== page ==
Drunken Madness presented the audience with the spectacle of tables and chairs suspended by wires, one above the other. Performers were seated at the tables, two others were in harnesses and counterweighted against each other: as one rose the other fell. So long as those seated remained still, the column remained stable, but as soon as one moved, the shifting weight tipped the table over, threw it out of line. This was a self-contained world hanging within another, more randomly composed one: a dirty abattoir, a bridge anchorage. At rest it was an immensely simple apparatus, obvious and incomprehensible; in motion it could be terrifying, producing real dangers for its inhabitants. As part of its functioning, bottles of drink were distributed and consumed, the ensuing drunkenness throwing the balanced mechanism into chaos.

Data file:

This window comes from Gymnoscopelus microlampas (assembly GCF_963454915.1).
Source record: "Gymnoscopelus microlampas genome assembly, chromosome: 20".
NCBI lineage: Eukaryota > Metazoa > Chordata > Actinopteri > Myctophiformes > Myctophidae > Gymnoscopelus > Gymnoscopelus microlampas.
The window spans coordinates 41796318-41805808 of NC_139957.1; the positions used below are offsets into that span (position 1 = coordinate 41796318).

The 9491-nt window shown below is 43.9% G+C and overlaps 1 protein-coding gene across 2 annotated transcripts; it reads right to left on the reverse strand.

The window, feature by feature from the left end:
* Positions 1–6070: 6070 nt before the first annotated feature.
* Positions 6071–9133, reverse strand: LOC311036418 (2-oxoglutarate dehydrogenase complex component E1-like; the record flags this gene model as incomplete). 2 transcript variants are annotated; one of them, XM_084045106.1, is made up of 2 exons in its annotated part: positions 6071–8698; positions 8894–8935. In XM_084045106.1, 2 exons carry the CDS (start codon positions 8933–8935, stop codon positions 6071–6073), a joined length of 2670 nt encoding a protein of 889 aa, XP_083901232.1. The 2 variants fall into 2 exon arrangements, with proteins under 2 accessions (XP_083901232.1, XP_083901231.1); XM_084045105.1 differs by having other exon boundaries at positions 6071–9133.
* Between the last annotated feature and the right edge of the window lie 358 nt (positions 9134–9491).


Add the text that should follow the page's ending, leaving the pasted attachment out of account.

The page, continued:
Excerpt from Performance Magazine
"It is a system of arbitrary connectedness (push/pull), a system of checks and balances, representing a nightmare state of psychic experience in which everything has its corollary, its opposite number, its double. ... Anxiety fuels the pleasure of watching this dangerous machine. The sudden appearance, on wires, of a hanging chair, jacket, tray of glasses, substantiates the implicit threat of slipping. The sadism and masochism of vertical limitation is clear, extending into the language of sheer aggression and murderous reconciliation shared by the two men, the powerlessness of the two waiters, hanging, harnessed, the fearful significance of weights falling from a great height ... The performance affords the spectator the exquisite pleasure of watching dream process consciously, allowing the shift, the sudden dis/appearance of meaning."